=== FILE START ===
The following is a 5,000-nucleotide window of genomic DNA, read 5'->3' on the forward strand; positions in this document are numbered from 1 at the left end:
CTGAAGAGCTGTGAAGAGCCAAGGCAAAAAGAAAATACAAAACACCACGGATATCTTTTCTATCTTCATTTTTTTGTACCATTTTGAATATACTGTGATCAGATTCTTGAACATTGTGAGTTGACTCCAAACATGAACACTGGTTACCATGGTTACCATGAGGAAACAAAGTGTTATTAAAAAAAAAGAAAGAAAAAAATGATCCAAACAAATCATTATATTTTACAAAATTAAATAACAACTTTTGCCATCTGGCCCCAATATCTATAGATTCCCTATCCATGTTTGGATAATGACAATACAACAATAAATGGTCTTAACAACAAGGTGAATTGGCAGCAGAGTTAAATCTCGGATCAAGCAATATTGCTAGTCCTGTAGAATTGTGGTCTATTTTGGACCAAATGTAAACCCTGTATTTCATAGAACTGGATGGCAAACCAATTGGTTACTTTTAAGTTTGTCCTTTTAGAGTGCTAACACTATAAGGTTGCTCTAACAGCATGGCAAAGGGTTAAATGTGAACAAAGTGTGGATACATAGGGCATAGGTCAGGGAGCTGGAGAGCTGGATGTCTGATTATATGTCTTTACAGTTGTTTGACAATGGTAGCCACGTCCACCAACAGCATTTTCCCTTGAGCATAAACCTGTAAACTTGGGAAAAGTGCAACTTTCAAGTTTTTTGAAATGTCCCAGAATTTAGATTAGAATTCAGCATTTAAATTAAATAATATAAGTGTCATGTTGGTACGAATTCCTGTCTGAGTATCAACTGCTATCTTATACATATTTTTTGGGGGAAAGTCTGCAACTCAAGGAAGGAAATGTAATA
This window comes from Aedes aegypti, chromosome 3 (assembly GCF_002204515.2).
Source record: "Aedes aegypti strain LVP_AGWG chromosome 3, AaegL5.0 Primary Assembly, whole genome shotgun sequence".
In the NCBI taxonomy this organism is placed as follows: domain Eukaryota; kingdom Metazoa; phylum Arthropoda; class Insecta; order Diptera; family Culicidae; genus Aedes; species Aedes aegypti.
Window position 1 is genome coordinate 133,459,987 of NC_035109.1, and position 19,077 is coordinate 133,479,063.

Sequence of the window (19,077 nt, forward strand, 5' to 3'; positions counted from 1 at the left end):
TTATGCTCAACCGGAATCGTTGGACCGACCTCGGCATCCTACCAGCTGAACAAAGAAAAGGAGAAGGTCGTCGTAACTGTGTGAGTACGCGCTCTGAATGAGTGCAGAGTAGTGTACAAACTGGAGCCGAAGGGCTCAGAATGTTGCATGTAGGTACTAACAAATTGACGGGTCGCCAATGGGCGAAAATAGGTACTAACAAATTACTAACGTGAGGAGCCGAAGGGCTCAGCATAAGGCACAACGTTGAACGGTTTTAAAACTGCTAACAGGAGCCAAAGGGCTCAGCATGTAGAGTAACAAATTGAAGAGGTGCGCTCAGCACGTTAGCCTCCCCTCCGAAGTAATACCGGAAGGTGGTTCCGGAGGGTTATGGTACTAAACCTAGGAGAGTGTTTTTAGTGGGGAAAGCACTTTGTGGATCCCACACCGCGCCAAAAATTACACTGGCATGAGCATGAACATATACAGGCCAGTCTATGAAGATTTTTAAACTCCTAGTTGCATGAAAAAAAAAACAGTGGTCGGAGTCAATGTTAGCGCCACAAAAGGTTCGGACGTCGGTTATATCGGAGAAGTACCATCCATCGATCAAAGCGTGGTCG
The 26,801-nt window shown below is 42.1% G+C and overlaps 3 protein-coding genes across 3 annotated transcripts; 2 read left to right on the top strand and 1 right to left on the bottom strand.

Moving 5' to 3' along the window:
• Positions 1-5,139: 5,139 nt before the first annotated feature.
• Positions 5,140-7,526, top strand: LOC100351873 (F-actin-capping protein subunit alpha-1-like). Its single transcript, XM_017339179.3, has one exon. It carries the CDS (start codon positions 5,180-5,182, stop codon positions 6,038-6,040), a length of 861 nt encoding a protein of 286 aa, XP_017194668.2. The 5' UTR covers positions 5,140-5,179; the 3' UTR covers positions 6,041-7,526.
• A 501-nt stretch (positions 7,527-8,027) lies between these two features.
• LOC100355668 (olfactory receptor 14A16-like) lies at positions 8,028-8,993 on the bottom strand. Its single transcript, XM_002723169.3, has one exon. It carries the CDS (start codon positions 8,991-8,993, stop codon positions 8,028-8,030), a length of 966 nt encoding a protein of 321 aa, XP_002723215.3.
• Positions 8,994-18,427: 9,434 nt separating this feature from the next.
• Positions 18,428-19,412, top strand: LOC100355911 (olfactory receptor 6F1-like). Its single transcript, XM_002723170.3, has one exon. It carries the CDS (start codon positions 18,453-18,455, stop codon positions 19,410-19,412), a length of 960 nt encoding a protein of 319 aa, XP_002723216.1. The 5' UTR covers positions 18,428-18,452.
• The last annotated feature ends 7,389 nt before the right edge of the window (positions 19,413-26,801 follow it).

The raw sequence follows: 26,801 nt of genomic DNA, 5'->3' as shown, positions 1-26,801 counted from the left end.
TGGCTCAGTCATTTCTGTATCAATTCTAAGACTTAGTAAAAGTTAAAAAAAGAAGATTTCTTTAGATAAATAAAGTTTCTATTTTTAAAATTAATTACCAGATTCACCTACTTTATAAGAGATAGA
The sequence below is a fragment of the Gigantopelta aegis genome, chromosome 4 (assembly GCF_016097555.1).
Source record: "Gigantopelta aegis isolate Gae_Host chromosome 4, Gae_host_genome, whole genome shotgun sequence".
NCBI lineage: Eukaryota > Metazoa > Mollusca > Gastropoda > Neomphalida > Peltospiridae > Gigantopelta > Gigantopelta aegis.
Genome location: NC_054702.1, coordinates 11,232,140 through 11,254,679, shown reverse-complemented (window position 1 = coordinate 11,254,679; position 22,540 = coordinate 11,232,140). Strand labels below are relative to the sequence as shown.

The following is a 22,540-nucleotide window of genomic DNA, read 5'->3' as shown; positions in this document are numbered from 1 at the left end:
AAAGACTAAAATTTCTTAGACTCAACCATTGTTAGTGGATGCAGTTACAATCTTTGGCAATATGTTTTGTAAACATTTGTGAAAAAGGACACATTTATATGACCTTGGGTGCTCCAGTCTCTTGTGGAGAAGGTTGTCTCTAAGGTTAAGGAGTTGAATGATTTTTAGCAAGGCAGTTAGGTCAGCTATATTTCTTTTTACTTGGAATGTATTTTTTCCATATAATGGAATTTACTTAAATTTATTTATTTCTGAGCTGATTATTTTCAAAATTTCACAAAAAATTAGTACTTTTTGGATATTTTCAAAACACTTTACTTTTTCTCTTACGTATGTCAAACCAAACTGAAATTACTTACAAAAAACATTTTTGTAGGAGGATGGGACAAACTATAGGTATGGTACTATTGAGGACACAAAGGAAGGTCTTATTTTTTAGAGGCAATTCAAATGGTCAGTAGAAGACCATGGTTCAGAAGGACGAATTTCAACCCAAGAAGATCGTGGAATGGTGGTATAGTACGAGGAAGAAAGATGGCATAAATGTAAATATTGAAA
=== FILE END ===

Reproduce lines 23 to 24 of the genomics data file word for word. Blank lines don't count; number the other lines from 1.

Genome location: NC_054702.1, coordinates 11,232,140 through 11,254,679, shown reverse-complemented (window position 1 = coordinate 11,254,679; position 22,540 = coordinate 11,232,140). Strand labels below are relative to the sequence as shown.

The following is a 22,540-nucleotide window of genomic DNA, read 5'->3' as shown; positions in this document are numbered from 1 at the left end: